Each week the CSPH answers anonymous questions we receive through our Fromspring. This week we are answering: Why does he go limp? What is the best method to make him feel more comfortable/not limp?
Without knowing all the details, it’s difficult (and, in fact, impossible) for me to say why exactly your partner does not maintain an erection. Everybody and every situation is different. That said, there could be a variety of potential reasons:
No reason at all: I’m beginning with this “reason” because I want to make it clear that it is possible that there is not, in fact, a problem with your partner occasionally losing an erection. In fact, even if it occurs every so often (according to WebMD, less than 20% of the time), your partner is most likely quite healthy and neither of you should worry. During sexual activity, particularly foreplay, it’s not uncommon for a person to lose their erection or become less hard, especially if their genitals are not being directly touched. Furthermore, it should be noted that an erection isn’t necessarily indicative of sexual interest or desire, and as such, a lack of erection does not mean that your partner isn’t interested.
Comfort and nervousness: As you suggested in your question, it’s possible that your partner is not comfortable and/or experiencing some degree of nervousness surrounding sex. If this is the case, I suggest asking him to discuss his feelings with you and the potential causes of his uneasiness. That said, this can be an incredibly delicate matter for many people, and as such, should be treated with care. For example, I would avoid framing the issue as something that is wrong with your partner, or as a focus on you and your feelings (i.e.: “is it because there is something wrong with me?”). This conversation should be about your partner, and he should be the one to guide the discussion. Moreover, I would suggest discussing this issue outside of the bedroom– bringing it up while engaging in sexual activity could be interpreted as a complaint or insult.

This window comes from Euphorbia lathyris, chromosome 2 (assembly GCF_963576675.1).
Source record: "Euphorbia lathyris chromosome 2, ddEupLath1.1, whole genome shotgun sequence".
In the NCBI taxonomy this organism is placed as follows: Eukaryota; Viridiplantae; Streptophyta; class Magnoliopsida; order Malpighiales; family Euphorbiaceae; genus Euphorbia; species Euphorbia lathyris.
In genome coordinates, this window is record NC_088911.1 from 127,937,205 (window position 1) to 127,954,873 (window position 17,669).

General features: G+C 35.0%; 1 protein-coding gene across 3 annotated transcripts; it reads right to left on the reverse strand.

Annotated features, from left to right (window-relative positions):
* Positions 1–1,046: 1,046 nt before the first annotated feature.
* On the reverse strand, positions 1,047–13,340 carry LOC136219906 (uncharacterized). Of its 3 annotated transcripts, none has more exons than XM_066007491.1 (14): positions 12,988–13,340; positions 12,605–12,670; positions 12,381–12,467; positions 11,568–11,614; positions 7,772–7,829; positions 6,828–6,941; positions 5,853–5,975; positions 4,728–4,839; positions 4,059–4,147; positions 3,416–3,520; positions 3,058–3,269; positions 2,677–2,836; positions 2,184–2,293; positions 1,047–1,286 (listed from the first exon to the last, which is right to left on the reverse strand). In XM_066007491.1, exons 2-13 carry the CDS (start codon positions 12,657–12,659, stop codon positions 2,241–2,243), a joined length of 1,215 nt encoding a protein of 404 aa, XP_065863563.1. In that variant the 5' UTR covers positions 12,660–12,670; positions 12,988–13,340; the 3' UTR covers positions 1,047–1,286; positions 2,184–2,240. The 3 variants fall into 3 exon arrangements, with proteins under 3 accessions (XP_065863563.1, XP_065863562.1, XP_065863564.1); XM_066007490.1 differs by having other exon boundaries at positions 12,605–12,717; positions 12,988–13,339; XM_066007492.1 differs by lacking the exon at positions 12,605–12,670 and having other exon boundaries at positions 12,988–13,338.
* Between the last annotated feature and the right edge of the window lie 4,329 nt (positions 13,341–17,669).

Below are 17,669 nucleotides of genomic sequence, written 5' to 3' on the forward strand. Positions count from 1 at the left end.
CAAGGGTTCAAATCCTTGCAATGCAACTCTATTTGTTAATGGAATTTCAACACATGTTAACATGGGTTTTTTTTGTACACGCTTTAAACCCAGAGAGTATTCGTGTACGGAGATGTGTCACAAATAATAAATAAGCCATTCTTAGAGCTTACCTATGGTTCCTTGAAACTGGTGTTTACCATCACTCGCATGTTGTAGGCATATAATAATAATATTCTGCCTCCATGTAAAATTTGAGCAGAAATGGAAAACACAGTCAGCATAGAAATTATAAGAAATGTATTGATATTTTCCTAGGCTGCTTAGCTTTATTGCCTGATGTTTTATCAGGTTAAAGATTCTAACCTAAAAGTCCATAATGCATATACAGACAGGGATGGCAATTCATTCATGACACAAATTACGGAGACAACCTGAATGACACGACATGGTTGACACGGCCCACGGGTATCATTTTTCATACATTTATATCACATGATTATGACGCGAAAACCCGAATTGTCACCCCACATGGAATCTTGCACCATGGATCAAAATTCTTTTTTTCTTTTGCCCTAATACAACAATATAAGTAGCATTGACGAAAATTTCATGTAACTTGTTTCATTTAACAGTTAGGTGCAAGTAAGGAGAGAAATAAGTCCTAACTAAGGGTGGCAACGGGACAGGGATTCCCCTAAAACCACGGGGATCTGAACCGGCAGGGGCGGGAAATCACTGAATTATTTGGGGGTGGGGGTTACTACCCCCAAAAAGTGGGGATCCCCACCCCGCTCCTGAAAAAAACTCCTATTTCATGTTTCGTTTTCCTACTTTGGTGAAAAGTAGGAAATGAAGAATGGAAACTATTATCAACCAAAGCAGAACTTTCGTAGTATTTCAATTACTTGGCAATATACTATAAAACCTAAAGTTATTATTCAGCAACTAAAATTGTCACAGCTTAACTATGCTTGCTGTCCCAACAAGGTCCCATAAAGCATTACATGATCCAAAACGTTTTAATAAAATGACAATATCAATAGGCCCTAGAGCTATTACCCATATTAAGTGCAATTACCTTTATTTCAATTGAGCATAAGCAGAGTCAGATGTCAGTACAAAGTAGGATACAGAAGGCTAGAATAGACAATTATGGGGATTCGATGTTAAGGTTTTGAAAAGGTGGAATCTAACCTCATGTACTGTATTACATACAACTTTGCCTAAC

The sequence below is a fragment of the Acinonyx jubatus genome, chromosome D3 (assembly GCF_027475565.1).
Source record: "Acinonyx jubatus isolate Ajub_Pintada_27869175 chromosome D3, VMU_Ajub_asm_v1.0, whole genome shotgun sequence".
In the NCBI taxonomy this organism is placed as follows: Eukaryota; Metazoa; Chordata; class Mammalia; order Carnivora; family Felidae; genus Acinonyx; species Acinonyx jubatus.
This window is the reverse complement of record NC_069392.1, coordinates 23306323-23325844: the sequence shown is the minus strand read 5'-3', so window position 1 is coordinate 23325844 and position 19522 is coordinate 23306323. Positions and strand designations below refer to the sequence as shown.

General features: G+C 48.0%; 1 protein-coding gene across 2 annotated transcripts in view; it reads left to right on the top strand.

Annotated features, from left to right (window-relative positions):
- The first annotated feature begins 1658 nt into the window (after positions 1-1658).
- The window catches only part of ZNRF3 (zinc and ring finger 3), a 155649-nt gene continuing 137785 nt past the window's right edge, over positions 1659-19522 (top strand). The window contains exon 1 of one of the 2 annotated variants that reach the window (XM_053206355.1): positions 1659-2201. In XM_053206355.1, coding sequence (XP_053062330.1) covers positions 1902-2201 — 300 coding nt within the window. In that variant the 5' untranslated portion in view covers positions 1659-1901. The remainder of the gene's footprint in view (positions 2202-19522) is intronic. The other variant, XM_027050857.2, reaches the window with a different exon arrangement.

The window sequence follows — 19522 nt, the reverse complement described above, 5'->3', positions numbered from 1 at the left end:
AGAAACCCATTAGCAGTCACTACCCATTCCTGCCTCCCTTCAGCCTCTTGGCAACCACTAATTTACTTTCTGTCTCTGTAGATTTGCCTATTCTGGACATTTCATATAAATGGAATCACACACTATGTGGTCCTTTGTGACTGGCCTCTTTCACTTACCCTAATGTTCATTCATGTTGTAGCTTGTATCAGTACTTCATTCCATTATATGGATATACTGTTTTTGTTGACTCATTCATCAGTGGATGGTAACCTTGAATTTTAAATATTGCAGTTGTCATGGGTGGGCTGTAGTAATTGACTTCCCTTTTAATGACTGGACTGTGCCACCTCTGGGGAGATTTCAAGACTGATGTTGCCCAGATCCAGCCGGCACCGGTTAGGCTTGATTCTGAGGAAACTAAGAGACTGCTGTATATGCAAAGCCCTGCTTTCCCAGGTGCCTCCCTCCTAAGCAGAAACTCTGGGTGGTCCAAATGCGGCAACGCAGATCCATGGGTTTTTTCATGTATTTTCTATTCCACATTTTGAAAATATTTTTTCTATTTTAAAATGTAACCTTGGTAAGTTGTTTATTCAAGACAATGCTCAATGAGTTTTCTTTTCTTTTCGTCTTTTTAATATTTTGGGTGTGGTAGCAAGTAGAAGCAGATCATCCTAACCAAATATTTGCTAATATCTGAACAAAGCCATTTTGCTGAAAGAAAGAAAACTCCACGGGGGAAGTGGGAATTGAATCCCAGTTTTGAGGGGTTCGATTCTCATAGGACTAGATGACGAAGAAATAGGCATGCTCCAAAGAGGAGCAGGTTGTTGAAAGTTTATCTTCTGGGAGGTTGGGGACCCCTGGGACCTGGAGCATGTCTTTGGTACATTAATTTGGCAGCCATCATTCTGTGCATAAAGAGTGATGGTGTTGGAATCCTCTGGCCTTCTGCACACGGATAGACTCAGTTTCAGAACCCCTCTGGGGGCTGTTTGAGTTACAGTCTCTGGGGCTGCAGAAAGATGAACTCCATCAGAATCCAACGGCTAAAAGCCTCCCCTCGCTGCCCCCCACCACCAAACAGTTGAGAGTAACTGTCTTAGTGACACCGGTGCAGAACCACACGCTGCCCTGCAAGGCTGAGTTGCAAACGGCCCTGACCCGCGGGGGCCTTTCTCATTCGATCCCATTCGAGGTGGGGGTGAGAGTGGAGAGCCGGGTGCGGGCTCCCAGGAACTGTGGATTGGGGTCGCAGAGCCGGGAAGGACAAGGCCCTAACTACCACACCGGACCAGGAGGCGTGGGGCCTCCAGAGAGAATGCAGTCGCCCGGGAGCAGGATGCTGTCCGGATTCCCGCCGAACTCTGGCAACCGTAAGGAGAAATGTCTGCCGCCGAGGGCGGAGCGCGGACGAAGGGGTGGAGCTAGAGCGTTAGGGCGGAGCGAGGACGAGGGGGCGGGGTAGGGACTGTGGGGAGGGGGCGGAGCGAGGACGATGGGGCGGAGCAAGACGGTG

Furthermore, because this is such a sensitive subject for many people, your partner may not want to discuss the issue with you. This should not be treated as an issue of distrust or a problem with you. A trained medical professional would best be able to address this in a safe environment, so it might be helpful for your partner if he visited a sex therapist or counselor who would be able to consult with him on the issue.
Medication history: Is your partner currently taking anti-depressant, anti-hypertensive, or psychoactive medications? If so, this could be the root determinant of his inability to maintain hardness. Many of these drugs have this side effect, even if they do not affect arousal or desire for sexual activity. These drugs may also affect the ability to orgasm. In this situation, your partner should make an appointment with his medical provider to discuss the medication’s side effects as well as potentially changing his medication.
Erectile dysfunction: While difficulty or inability to achieve an erection less than 20% of the time is not a cause for concern, this issue occurring more than 50% of the time is generally indicative of requiring treatment. Furthermore, depending on your partner’s age, consistently losing his erection can be highly unusual; it’s rare for people under the age of 40 to be afflicted with erectile dysfunction, which, according to the National Institute of Health, affects 5% of 40-year-old men and 15-25% of 65-year-old men. If this is the case, your partner should make an appointment with a doctor to discuss this issue. There are a variety of causes of and treatments for ED, and your partner’s doctor will be best able to assess the next steps.